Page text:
Background Low back pain (LBP) in young athletes is increasing. Understanding spinal pathology related to sports may enhance design of prevention programs.
Objective To test the hypothesis that rowing athletes with LBP have a higher likelihood of degenerative disc disease than athletes from other sports.
Design Retrospective case series of 199 athletes (14–25 years.) with LBP.
Setting Clinical assessment of interscholastic, intercollegiate and elite athletes presenting to a sports medicine physician complaining of LBP.
Patients The medical records of athletes (14–25 years) seen from 2003 to 2008 with the complaint of LBP were reviewed and included. 23 sports were represented and 32% of the athletes were rowers.
Interventions Athletes had a thorough history and physical examination, MRI and/or bone scan. Results in the rowing athletes were compared to other athletes.
Main outcome measurements Results of the history, physical examination and radiographic studies were evaluated and the data analyzed by t-test or chi square.
Results Demographically, the rowers and non-rowers were similar. The incidence of disc injury, involved disc levels, and physical findings were similar between the male and female rowers. Female rowers had a higher likelihood of disc herniation and a higher incidence of multiple disc level involvement than other female athletes (p<0.05). Male rowers and American football players had a higher incidence of disc herniation and multiple disc level involvement (p<0.05). Male rowers were more likely to present with positive physical findings compared to other male athletes (p<05). Overall, 89.5% of the males and 76.9% of the females had positive MRI findings affecting up to three lumbar levels.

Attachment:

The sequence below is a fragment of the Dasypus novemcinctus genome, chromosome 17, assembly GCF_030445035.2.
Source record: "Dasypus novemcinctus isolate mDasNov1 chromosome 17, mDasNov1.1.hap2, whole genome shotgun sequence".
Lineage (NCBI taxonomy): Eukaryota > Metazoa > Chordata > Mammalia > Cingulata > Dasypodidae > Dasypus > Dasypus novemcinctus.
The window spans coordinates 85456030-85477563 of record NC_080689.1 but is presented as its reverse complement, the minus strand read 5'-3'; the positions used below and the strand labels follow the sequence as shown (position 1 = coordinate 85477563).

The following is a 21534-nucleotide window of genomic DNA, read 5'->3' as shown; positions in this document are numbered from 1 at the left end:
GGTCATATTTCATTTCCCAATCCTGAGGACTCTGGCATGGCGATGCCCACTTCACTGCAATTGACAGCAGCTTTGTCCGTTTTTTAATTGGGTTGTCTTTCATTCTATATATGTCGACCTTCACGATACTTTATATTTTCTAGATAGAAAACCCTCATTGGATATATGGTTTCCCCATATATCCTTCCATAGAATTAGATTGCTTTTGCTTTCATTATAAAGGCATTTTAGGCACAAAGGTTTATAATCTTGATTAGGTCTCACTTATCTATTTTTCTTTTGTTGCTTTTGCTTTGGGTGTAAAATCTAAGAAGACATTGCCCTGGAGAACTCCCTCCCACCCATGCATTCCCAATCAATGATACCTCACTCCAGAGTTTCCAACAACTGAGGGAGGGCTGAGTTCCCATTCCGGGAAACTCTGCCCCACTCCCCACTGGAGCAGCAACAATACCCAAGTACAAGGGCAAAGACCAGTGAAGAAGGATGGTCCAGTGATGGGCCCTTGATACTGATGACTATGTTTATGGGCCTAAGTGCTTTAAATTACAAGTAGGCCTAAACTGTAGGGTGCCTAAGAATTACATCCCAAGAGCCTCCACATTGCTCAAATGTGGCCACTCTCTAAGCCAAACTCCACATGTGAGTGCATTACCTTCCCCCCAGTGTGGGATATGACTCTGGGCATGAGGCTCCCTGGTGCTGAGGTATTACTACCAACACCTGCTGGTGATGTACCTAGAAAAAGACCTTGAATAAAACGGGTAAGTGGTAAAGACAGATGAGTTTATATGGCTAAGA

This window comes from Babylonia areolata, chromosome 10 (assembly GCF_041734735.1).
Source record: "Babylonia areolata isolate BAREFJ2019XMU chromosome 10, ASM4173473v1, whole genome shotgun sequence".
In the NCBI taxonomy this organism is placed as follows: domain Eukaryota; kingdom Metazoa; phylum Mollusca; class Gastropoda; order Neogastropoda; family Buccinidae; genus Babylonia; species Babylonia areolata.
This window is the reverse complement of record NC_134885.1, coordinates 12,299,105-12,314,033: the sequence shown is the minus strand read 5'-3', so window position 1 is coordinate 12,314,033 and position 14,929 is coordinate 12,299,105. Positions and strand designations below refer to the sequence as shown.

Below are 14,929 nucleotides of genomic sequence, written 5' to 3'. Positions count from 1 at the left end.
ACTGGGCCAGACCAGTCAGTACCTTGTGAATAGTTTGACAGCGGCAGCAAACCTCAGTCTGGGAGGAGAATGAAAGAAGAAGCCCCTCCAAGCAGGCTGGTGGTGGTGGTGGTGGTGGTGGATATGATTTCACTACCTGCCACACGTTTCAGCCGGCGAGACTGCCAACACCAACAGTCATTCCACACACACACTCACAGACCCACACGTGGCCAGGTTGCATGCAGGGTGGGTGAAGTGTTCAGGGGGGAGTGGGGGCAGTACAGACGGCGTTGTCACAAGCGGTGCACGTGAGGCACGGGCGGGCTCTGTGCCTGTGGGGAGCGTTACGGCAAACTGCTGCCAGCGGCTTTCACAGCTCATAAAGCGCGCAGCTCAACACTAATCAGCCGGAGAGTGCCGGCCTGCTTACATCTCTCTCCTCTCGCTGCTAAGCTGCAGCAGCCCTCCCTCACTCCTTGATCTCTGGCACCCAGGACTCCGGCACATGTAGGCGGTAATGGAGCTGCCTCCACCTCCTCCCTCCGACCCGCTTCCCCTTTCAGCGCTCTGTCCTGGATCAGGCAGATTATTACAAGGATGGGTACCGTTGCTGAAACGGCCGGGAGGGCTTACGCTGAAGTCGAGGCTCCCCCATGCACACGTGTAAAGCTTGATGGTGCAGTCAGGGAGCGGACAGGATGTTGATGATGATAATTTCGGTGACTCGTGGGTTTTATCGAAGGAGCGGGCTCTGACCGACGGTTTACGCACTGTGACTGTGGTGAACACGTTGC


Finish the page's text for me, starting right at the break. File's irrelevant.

Conclusion Complaints of LBP in young athletes are highly correlated with lumbar spinal abnormalities. This is especially true for the young rowing athlete. Rowing techniques and training methods must be re-evaluated to decrease stresses on the lumbar spine and allow development of injury prevention programs.